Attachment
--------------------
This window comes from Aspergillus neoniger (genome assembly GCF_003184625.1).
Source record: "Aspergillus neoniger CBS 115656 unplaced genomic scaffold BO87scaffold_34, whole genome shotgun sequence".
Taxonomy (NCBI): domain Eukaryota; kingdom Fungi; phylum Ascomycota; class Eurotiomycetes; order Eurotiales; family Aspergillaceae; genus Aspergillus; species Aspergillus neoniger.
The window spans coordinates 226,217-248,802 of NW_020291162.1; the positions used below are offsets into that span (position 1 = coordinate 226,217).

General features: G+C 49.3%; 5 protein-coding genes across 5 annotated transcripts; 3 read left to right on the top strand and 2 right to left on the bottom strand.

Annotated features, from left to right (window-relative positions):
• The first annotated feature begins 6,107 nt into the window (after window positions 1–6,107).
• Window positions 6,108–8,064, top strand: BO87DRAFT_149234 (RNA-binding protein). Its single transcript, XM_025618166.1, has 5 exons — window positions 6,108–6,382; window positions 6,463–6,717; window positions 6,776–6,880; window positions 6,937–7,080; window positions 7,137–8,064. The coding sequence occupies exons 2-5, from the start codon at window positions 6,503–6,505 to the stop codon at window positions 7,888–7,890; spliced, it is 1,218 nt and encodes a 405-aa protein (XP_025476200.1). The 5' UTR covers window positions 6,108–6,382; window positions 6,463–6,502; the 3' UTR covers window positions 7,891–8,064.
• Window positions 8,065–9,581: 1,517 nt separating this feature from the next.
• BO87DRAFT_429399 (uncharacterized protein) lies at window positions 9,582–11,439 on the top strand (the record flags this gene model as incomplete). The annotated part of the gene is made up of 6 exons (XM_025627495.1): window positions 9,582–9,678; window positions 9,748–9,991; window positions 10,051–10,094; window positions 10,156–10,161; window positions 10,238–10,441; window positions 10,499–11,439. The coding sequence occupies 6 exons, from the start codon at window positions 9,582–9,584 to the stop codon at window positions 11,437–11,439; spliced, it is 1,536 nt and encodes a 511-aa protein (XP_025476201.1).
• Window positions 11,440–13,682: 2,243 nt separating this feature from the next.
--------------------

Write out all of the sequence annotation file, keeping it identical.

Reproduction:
This window comes from Aspergillus neoniger (genome assembly GCF_003184625.1).
Source record: "Aspergillus neoniger CBS 115656 unplaced genomic scaffold BO87scaffold_34, whole genome shotgun sequence".
Taxonomy (NCBI): domain Eukaryota; kingdom Fungi; phylum Ascomycota; class Eurotiomycetes; order Eurotiales; family Aspergillaceae; genus Aspergillus; species Aspergillus neoniger.
The window spans coordinates 226,217-248,802 of NW_020291162.1; the positions used below are offsets into that span (position 1 = coordinate 226,217).

General features: G+C 49.3%; 5 protein-coding genes across 5 annotated transcripts; 3 read left to right on the top strand and 2 right to left on the bottom strand.

Annotated features, from left to right (window-relative positions):
• The first annotated feature begins 6,107 nt into the window (after window positions 1–6,107).
• Window positions 6,108–8,064, top strand: BO87DRAFT_149234 (RNA-binding protein). Its single transcript, XM_025618166.1, has 5 exons — window positions 6,108–6,382; window positions 6,463–6,717; window positions 6,776–6,880; window positions 6,937–7,080; window positions 7,137–8,064. The coding sequence occupies exons 2-5, from the start codon at window positions 6,503–6,505 to the stop codon at window positions 7,888–7,890; spliced, it is 1,218 nt and encodes a 405-aa protein (XP_025476200.1). The 5' UTR covers window positions 6,108–6,382; window positions 6,463–6,502; the 3' UTR covers window positions 7,891–8,064.
• Window positions 8,065–9,581: 1,517 nt separating this feature from the next.
• BO87DRAFT_429399 (uncharacterized protein) lies at window positions 9,582–11,439 on the top strand (the record flags this gene model as incomplete). The annotated part of the gene is made up of 6 exons (XM_025627495.1): window positions 9,582–9,678; window positions 9,748–9,991; window positions 10,051–10,094; window positions 10,156–10,161; window positions 10,238–10,441; window positions 10,499–11,439. The coding sequence occupies 6 exons, from the start codon at window positions 9,582–9,584 to the stop codon at window positions 11,437–11,439; spliced, it is 1,536 nt and encodes a 511-aa protein (XP_025476201.1).
• Window positions 11,440–13,682: 2,243 nt separating this feature from the next.